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My name is Tony Comstock and I am a thought criminal.

Hello and welcome to the website for The Intent to Arouse: A Concise History of Sex, Shame, and the Moving Image. My name is Tony Comstock and I’d like to tell you a little about myself.

I am 43 years old. I have been married for coming on 13 years. My wife Peggy and I have two children.

I used to say that I split my time between New York City and the East End of Long Island, but that’s less and less true with each passing year. Mostly I am in our home, writing, working on our films, taking care of our children and fixing up the “handy-man’s special” that we bought more than 10 years ago.

I began pursuing photography at the age of 19, when I took an evening session of Photography 101 at Southern Oregon State College from Doug Smith. 

I count this as one of the great happy accidents of my life. Not only did I find that the camera suited my temperament, but I was also very simpatico with Doug’s teaching style. This was doubling serendipitous, because Doug was substituting that year for a professor who was on sabbatical. Doug’s class changed the course of my life, and by 25 I was a working commercial photographer with my own studio.

I have alway been interested in the erotic photographic image. I made my first erotic photo, a casual snap-shot of my girlfriend, just weeks into that first course, and have made thousand more in the 25 years since then. The unique evidentiary quality of photography lends a quality of provocation to sexually explicit photographs that is absent in writing or painting. The only thing that comes close are images of food or violence.

In the course of my professional life have made images of all three -food, violence and sex – but it is only in that last case that I have to consider anything beyond my own or my clients’ agenda in the creation of the images. My ongoing erotic documentary series “Real People, Real Life, Real Sex” is made and marketed under the ever-present threat that we will be cut off from legitimate markets, or subject government censorship and prosecution.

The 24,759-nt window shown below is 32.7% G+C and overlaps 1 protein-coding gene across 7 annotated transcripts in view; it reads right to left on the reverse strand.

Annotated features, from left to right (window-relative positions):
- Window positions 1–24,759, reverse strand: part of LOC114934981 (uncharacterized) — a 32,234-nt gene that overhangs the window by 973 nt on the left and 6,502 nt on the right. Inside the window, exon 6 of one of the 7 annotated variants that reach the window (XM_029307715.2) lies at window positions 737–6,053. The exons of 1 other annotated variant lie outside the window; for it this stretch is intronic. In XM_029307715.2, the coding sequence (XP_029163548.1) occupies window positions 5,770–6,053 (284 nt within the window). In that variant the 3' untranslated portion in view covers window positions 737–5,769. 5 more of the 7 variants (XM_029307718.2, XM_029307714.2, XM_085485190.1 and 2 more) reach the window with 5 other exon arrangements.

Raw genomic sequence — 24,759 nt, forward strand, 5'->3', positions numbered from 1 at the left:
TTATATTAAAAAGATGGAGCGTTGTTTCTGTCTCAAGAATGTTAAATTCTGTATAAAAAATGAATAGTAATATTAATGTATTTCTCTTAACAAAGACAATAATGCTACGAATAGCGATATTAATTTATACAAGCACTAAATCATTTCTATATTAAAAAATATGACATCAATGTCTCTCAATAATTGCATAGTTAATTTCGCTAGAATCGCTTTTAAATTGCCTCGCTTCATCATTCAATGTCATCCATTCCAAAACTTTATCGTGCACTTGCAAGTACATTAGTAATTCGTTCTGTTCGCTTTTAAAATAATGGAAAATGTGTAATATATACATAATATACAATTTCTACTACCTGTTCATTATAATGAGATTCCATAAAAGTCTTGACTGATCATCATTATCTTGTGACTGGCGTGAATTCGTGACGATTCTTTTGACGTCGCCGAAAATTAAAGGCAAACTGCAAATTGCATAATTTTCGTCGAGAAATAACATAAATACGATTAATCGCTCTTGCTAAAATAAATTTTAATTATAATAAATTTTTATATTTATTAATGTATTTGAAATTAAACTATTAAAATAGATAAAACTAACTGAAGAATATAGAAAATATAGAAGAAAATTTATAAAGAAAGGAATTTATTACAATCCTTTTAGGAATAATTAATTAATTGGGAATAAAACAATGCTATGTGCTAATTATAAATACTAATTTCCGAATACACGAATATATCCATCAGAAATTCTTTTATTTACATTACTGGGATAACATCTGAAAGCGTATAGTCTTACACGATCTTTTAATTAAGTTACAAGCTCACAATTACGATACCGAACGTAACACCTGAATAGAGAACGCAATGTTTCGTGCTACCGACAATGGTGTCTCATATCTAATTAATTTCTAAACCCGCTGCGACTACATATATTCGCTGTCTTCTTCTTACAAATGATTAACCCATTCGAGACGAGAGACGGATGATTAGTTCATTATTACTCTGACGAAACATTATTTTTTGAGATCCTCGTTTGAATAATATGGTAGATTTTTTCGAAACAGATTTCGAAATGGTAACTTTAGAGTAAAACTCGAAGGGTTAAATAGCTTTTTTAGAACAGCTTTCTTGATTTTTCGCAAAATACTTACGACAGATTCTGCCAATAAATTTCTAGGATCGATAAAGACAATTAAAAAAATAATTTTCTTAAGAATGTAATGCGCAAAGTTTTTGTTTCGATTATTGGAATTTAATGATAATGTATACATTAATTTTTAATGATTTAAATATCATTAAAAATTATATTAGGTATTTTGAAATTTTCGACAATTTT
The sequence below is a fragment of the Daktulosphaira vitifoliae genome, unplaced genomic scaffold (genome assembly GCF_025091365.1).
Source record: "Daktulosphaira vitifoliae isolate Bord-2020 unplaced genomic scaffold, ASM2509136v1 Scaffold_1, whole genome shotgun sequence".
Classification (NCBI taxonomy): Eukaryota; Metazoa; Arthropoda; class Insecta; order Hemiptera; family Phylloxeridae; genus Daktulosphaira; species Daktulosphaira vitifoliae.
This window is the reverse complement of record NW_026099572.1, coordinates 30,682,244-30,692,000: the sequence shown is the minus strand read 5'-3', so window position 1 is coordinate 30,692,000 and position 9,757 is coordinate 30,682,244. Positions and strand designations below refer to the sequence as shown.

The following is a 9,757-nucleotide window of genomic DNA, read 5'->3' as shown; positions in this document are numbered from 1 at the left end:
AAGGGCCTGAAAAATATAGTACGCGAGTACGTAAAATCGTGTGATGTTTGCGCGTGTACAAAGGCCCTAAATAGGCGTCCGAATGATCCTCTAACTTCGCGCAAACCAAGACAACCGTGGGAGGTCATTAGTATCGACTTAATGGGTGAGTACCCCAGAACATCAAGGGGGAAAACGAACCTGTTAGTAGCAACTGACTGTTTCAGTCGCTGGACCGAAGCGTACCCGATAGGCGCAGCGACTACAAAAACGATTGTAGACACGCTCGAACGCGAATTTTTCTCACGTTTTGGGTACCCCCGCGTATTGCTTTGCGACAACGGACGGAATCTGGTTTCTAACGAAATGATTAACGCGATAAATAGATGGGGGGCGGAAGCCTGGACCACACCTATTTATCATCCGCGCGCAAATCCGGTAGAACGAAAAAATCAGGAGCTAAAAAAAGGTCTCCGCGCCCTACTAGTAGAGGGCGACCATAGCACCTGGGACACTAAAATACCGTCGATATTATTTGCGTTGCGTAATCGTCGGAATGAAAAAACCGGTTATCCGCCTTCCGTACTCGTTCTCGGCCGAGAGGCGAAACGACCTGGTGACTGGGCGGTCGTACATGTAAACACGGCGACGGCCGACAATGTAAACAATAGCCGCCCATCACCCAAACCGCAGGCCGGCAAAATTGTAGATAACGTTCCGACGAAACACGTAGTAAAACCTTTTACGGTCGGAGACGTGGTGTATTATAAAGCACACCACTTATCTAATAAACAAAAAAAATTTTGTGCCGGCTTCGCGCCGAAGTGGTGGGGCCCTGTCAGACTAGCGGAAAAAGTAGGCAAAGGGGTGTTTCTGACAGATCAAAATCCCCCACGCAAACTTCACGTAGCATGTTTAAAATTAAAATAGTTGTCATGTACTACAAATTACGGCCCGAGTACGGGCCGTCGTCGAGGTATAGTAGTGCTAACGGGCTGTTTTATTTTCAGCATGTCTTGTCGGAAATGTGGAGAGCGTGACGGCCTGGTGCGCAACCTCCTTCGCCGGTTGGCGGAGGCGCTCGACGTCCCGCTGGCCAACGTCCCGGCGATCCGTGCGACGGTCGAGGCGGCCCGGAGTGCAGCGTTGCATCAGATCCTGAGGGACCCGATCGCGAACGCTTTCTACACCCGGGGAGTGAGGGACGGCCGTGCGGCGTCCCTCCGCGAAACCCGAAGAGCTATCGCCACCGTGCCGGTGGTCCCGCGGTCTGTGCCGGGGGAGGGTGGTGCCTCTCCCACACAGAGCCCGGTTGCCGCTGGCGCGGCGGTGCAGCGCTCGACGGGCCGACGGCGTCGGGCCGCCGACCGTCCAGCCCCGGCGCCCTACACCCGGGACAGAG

The title The Intent to Arouse: A Concise History of Sex, Shame, and the Moving Image is drawn from the 1934 court case The United States vs. One Book Called Ulysses. In that court case, Justice John M. Woolsey rule that the 1922 James Joyce novel Ulysses was not obscene for the following reason:

“[W]hilst in many places the effect of Ulysses on the reader undoubtedly is somewhat emetic, nowhere does it tend to be an aphrodisiac.”

This ruling by Woolsey has gone on to become foundational in both the legal and commercial regulation of sexual expression. In the US and elsewhere, the “intent to arouse” is the dividing line between work that is considered  serious inquiry into the human condition, worthy of legal protection and a place at the “grown-up” table of commerce; and work that is subject to marginalization, socially,  legally and economically.

This blog will explore those forces – social, legal, economic – and how they effect the erotic images we see, most especially in cinema; and in turn, how the images we see effect how we see ourselves.

This blog will also serve as an adjunct resource for a lecture I will be giving throughout the next year to film schools, university sexuality departments, professional and academic conferences, and to anyone else who will listen. A calender of dates will be posted soon.

Thank you for reading. I hope you’ll return, and perhaps leave a comment now and then.

– Tony Comstock  June 17, 2009

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4 Responses

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  1. Very nice.

  2. This topic is also a passion of mine. I look forward to keeping up with you on this.

  3. Nio said

    This blog is off to an excellent start. I look forward to the next installment.

  4. Tony Comstock said

    Goose, Alexa, Nio, thanks for stopping by, reading and commenting. Going all academic is a very new direction for me. Thanks for your support!

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